1. Home
  2. Farm Animals
  3. Poultry
  4. Meat Chickens
  5. What are the animal welfare issues with on-farm euthanasia of meat chickens?
Print

What are the animal welfare issues with on-farm euthanasia of meat chickens?

Chickens in the meat industry are sometimes required to be euthanased on-farm if they are weak, sick, injured or unable to walk and will not recover with treatment.

As with all euthanasia of animals, it is important that the method used is humane, meaning the method chosen either kills the animal immediately or renders them insensible until death without causing pain, suffering or distress. For sick and injured animals, it is important that they are killed without delay, to prevent further stress or suffering.

What is cervical dislocation?

Currently, the main method of on-farm euthanasia for meat chickens is ‘cervical dislocation’, where the bird’s neck is quickly stretched to dislocate the first cervical vertebrae from the skull, which then severs the spinal cord and carotid arteries. When carried out by a trained and competent person, this method results in death by stopping the flow of blood to the brain [1].

The scientific evidence indicates that cervical dislocation does not cause immediate insensibility (loss of consciousness) in birds, therefore there may be a short period of time when birds experience pain prior to death. In large birds, the correct technique of cervical dislocation is very difficult to achieve making it an ineffective method of euthanasia for large birds. For this reason, cervical dislocation should only be used for birds <3kgs [1].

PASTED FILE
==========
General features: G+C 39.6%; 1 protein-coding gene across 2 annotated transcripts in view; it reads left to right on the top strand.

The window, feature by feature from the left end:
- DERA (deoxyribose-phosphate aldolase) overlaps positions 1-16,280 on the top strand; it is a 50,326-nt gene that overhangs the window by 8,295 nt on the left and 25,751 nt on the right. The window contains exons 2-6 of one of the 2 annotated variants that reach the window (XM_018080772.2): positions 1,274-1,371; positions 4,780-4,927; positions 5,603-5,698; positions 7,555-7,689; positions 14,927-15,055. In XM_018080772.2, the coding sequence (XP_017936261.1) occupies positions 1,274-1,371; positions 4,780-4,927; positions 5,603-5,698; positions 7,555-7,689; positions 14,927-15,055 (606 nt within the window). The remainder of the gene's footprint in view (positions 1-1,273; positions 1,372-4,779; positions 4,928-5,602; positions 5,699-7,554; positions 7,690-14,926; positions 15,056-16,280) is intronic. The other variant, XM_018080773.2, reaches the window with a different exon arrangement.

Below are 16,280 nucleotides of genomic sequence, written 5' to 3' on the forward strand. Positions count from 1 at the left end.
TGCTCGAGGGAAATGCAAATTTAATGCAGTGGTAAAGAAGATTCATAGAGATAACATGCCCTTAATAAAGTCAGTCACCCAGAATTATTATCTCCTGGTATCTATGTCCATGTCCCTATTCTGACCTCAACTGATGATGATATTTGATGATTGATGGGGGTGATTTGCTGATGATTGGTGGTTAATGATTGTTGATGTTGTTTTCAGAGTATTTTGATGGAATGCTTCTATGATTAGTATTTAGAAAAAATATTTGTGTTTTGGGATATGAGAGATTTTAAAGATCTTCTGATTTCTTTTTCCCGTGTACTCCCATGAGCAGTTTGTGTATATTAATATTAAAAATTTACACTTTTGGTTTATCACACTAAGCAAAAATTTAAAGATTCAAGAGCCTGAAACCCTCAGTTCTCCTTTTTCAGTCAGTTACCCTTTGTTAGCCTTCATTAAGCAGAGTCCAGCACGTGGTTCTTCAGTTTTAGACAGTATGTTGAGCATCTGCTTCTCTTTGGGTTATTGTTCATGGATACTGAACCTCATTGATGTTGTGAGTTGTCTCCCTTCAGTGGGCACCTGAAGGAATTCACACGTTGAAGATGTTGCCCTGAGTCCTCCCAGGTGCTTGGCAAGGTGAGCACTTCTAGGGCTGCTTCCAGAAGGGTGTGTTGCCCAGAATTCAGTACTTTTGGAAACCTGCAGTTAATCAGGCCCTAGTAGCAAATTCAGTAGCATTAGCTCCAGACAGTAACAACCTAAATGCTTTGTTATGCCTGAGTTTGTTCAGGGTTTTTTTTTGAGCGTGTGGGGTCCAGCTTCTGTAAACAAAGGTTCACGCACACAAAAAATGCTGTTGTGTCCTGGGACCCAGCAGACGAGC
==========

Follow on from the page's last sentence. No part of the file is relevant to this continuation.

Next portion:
What are some alternative methods?

Two potential alternatives to cervical dislocation are non-penetrating captive-bolt or gas killing.

Non-penetrating captive bolt devices have been specifically developed for birds. These devices, when applied correctly, cause irreversible brain damage resulting in immediate insensibility followed by death [2, 3].

Carbon dioxide is commonly used for gas killing of poultry at abattoirs as well as on-farm. High concentrations of carbon dioxide gas have been shown to be aversive (unpleasant) to poultry. Therefore, gas killing should be done using at least a two-phase method whereby non-aversive carbon dioxide concentrations are used until birds have lost consciousness and followed by high concentrations to ensure death [1].

Non-penetrating captive bolt and gas killing offer more humane options for on-farm euthanasia especially in larger birds where cervical dislocation is ineffective. Current barriers to the adoption of alternative on-farm euthanasia methods include access to the technology, portability, concerns about worker health and safety, and training required on farm. These barriers must be urgently overcome to ensure poultry euthanasia is carried out according to current best practice.

References

[1] EFSA (2019) Scientific opinion: killing for purposes other than slaughter – poultry. EFSA Journal 17(11):5850.

[2] HSA (2017) Killing poultry: mechanical methods – non-penetrative captive-bolt.

[3] Bandara RMAS, Torrey S, Turner P et al (2019) Anatomical pathology, behavioural, and physiological responses induced by application of non-penetrating captive bolt devices in layer chickens. Frontiers in Veterinary Science 6:89.

Also Read

Updated on November 29, 2019
  • Home
  • Farm Animals
  • Poultry
  • Meat Chickens
https://kb.rspca.org.au/knowledge-base/what-are-the-animal-welfare-issues-with-on-farm-euthanasia-of-meat-chickens/

Was this article helpful?